'Autocado' helps Chipotle cut avoacdos for guacamole.
Robots are no longer just for making tortilla chips at Chipotle Mexican Grill.
The fast-casual restaurant chain, which has been piloting a customized autonomous kitchen assistant (nicknamed “Chippy") to cook and season tortilla chips since March 2022, is now testing a robotic avocado processing prototype. Known as “Autocado” and developed in collaboration with automated food solutions provider Vebu, the robot cuts, cores and peels avocados before they are hand mashed to create the restaurant's signature guacamole.
The prototype is currently being tested at the Chipotle Cultivate Center, the company’s innovation lab in Irvine, Calif. Chipotle terms Autocado as a “cobot,” or a trainable robot designed to work alongside humans,
How Autocado works
An associate loads Autocado with a full case of ripe avocados and selects the size setting. Autocado can hold up to 25 pounds of avocados at once.
One at a time, avocados are vertically oriented, then transferred to the processing device.
The avocados are sliced in half. Their cores and skin are automatically removed, and the waste is discarded.
The fruit is collected in a stainless-steel bowl in the bottom of the device.
An associate removes the bowl of avocado fruit and moves it to the counter where they add additional ingredients and hand mash the avocados to make guacamole.
Managers from Chipotle's restaurants worked with Vebu to analyze the company's preparation process and identify tasks that are time-consuming and less popular with associates. Chipotle currently has employees dedicated to cutting, coring, and scooping avocados. On average, it takes approximately 50 minutes to make a batch of guacamole.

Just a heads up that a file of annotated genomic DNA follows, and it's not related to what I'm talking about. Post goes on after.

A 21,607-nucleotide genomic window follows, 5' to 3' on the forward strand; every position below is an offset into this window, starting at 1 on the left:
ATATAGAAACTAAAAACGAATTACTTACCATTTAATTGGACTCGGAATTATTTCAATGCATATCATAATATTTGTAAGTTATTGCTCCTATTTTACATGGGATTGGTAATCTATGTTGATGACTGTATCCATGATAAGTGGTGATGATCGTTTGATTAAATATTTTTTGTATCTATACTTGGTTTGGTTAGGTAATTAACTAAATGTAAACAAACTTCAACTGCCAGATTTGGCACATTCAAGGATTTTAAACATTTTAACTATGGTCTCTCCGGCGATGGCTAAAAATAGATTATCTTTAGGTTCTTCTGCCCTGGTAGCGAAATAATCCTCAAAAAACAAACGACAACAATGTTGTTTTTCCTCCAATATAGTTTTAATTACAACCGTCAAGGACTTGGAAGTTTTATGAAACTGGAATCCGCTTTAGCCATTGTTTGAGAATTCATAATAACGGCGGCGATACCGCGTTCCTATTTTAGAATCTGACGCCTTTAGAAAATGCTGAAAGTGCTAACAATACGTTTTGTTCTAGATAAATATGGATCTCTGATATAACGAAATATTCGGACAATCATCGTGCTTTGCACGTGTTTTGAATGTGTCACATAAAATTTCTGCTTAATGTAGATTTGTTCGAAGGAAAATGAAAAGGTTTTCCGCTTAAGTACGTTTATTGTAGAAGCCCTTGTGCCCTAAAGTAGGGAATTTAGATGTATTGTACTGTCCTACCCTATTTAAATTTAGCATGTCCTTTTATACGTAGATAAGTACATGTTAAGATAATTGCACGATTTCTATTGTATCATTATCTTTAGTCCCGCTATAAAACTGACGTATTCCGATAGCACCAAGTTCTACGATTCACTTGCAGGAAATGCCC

Vebu aims to improve the device's processing speeds, which it says could ultimately reduce guacamole prep time by 50%. This would allow Chipotle employees to focus more time and effort on customer service-related activities.
In support of Chipotle's sustainability initiatives and waste reduction efforts, Autocado is also intended to increase avocado fruit yield through precision processing. Chipotle hopes future iterations of Autocado will use machine learning (ML) and sensor fusion to evaluate the quality of the avocados and quantify waste reduction, as well as the efficiency of the cutting, coring, and peeling processes.
"We are committed to exploring collaborative robotics to drive efficiencies and ease pain points for our employees," said Curt Garner, chief customer and technology officer at Chipotle. "The intensive labor of cutting, coring, and scooping avocados could be relieved with Autocado, but we still maintain the essential culinary experience of hand mashing and hand preparing the guacamole to our exacting standards."
"Our purpose as a robotic company is to leverage automation technology to give workers more flexibility in their day-to-day work," said Buck Jordan, CEO of Vebu. "Autocado has the potential to work alongside Chipotle crew members to create the same, delicious guacamole that Chipotle fans love but more efficiently than ever before."